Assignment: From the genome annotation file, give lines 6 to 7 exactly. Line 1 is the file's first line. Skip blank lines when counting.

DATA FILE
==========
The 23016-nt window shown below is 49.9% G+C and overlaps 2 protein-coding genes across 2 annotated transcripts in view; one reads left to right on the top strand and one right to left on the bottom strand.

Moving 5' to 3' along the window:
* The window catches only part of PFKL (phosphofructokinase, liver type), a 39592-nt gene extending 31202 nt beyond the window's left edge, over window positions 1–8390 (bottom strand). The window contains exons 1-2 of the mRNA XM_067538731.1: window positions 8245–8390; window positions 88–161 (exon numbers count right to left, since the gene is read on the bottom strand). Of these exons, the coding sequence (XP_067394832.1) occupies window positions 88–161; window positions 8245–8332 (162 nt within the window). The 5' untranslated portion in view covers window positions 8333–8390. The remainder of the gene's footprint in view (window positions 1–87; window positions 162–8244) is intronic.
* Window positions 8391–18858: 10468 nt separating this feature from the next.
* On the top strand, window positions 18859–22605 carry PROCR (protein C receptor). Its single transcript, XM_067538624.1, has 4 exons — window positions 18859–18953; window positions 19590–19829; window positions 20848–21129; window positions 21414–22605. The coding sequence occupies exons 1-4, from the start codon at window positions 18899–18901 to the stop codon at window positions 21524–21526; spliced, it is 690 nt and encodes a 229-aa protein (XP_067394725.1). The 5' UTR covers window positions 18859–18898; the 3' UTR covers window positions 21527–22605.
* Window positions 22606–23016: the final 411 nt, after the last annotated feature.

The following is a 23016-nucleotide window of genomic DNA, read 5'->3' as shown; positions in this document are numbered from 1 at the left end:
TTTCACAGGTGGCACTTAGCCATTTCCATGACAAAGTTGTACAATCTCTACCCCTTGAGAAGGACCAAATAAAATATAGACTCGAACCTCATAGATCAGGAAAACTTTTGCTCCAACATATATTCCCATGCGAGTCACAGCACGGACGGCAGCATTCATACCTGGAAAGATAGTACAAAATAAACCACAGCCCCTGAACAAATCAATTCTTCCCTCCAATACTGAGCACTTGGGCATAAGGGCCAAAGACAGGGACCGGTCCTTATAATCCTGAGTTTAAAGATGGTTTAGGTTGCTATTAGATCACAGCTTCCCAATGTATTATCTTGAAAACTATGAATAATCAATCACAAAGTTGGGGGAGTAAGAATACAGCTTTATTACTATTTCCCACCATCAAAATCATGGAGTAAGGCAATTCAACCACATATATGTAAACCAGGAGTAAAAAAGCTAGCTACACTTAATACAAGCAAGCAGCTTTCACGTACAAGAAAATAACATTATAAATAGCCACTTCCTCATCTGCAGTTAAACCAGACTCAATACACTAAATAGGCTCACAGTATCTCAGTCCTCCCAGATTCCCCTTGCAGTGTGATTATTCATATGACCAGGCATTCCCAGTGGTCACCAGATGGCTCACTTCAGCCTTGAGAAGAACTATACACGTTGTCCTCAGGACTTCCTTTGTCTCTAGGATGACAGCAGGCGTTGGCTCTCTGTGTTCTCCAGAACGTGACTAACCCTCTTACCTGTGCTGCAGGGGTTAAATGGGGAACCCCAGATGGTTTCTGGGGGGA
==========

* Window positions 22606–23016: the final 411 nt, after the last annotated feature.

The following is a 23016-nucleotide window of genomic DNA, read 5'->3' as shown; positions in this document are numbered from 1 at the left end: